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In order to achieve business goals and maintain profitability, companies rely on effective business communication protocol. Interviews, board room meetings, and informal discussions are samples of opportunities to communicate business objectives within an organization.
Establishing a communication protocol incorporates two key factors: the promotion of a meaningful exchange of information and the building of relationships with partners and key stakeholders. Business communication protocol is not only a set of professional rules, but also a code of conduct used to guide business-related behaviors and etiquette.
Verbal Communication Etiquette
Verbal business communication can take place in hallway conversations, shareholder meetings, ceremonial events, interviews, workshops, press conferences, phone calls and even web videos. Verbal comments that are appropriate in hallway conversations may not be appropriate in a board meeting. For example, personal statements about family and hobbies may be acceptable during a lunch meeting with a co-worker, and can build authentic and productive networks. However, sharing intimate stories during a press conference can usurp the authority of the spokesperson delegate.
Written Communication Etiquette
Written communication can include formal newsletters, reports and informal memos that require appropriate etiquette in business settings. Etiquette in business communication can vary in structure depending on the audience size, culture, place and purpose. Written messages should follow the same ideals as verbal communication etiquette; each message should be edited to fit the tone of the audience receiving it.
Verbal Communication Guidelines
Informal verbal communication in business settings can supplement official channels, save time spent on projects and increase productivity. Formal communication delivered as a presentation can reinforce the ethics and culture of an organization. As a chief officer, manager or a field representative, verbal communication in informal and formal settings should include the following guidelines.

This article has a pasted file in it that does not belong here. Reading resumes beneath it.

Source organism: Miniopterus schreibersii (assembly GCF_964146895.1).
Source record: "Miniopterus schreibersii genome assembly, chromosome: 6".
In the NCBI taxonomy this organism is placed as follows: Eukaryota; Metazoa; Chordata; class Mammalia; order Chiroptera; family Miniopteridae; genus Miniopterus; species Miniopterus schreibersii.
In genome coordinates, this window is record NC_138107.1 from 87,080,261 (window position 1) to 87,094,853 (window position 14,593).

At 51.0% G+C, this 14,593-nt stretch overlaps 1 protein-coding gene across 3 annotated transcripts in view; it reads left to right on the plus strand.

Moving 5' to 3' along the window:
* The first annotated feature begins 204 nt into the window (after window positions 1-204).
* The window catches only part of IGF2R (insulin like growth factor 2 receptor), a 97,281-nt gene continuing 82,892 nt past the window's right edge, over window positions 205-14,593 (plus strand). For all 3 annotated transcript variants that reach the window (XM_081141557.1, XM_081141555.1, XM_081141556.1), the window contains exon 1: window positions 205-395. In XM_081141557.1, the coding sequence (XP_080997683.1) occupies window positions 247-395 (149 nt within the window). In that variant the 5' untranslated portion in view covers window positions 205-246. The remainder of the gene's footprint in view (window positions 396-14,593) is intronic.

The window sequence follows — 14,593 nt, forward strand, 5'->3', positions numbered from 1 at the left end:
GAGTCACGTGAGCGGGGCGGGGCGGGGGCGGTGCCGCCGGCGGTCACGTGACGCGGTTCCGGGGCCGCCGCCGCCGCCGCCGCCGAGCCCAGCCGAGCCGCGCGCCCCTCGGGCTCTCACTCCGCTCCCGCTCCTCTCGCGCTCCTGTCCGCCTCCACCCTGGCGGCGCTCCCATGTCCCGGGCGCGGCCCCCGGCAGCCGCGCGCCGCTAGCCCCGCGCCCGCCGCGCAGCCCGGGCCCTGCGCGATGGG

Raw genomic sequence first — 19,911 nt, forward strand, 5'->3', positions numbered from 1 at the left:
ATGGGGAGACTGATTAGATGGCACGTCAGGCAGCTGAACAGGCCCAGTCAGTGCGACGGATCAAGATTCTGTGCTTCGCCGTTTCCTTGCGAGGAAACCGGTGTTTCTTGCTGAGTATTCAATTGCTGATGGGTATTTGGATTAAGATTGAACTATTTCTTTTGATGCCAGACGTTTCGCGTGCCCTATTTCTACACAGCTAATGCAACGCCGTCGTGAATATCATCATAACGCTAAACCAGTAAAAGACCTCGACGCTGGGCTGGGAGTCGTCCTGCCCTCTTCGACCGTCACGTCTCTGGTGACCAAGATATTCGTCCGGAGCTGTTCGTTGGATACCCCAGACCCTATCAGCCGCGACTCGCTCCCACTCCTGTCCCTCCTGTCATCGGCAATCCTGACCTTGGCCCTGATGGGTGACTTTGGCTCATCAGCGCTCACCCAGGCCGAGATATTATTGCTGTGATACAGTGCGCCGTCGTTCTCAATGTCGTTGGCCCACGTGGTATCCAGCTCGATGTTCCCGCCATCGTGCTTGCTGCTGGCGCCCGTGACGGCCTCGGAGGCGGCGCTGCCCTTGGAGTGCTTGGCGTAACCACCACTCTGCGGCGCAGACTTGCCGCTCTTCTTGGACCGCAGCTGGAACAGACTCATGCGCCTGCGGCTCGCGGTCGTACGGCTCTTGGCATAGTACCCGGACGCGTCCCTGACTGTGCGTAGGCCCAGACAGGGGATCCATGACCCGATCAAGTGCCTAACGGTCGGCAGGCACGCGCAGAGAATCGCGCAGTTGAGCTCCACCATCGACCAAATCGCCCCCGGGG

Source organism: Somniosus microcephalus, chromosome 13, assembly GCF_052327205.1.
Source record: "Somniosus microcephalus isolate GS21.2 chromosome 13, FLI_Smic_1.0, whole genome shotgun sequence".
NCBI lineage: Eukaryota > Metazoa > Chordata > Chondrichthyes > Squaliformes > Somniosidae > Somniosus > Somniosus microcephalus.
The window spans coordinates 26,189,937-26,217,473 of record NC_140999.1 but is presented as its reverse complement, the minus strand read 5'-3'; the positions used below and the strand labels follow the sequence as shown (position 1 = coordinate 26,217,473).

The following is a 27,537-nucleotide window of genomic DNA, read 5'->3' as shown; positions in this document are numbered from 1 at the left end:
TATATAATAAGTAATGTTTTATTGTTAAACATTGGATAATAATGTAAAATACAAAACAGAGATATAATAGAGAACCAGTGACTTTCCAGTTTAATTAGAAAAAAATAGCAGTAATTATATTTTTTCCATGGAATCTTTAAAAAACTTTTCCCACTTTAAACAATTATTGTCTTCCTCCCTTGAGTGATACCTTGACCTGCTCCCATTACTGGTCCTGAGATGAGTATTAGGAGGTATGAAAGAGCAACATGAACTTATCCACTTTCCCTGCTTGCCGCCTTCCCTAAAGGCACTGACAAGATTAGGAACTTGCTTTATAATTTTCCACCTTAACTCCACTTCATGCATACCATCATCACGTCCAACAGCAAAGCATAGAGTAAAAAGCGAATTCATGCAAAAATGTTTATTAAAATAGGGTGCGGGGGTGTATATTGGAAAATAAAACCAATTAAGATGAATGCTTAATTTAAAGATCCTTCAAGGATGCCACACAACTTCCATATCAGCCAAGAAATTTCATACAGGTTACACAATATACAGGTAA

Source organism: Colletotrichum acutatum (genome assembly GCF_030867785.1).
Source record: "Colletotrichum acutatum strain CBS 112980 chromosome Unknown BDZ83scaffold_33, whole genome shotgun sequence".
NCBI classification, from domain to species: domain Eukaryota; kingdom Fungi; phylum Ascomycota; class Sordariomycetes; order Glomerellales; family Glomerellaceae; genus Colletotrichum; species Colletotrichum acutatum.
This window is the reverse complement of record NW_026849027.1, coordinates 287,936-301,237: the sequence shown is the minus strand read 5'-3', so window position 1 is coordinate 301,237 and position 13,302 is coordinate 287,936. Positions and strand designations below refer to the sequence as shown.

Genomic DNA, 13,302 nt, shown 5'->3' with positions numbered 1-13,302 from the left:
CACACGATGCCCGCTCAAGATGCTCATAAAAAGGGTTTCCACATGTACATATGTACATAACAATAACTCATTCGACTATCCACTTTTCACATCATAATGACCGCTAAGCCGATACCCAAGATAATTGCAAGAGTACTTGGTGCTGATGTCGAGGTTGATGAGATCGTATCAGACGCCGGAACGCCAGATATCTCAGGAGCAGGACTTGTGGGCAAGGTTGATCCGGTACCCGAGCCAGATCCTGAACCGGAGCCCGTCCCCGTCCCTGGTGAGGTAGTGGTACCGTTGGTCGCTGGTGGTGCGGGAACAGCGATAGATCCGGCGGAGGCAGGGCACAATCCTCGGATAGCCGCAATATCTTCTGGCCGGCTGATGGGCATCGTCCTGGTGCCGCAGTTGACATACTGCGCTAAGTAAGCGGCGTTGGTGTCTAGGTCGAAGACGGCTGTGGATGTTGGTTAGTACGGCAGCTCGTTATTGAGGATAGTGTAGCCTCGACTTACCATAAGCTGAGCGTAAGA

First, is the language considerate and courteous? Kindness trumps bluntness, even during disagreements.
Second, does the conversation reflect company values? Even if personal views are not 100 percent in alignment with company directives, an employee should always support the corporate mission.
Next, does the discussion reflect positive characteristics about employee attitudes or the corporate culture? Eliminate gossip and minimize negative comments about company policies.
Finally, will the message incorporate a beneficial truth? Confidential information, while true, may not be appropriate for everyone in the organization.
Written Communication Guidelines
Written communication is generally used to inform, collaborate or persuade. Before drafting any piece of literary collateral, one of these general uses should be identified. Once the purpose is established, the following guidelines can be used for an effective business communication protocol.
First, are all of the contents incorporated into one main idea? Multiple topics in one document can confuse the reader. Separate unrelated subjects into different documents.
Second, is the language clear, familiar and free of slang? Never assume the reader understands industry jargon.
Next, is the message brief, engaging and properly formatted? The appearance should always be professional, but should be easy for anyone to read.
Finally, are necessary facts and details presented? Don't leave out information that can leave the reader confused.
- "Excellence in Business Communication;" John V. Thill and Courtland L. Bovee; 1991
- "Internal Communication: The IABC Handbook of Organizational Communication;" Brad Whitworth et.al.; 2006
Since 1999, Christina Callaway has written and developed marketing communications programs for a range of small businesses, start-up ventures and Fortune 500 companies. She is also a speaker and trainer specializing in integrated communications.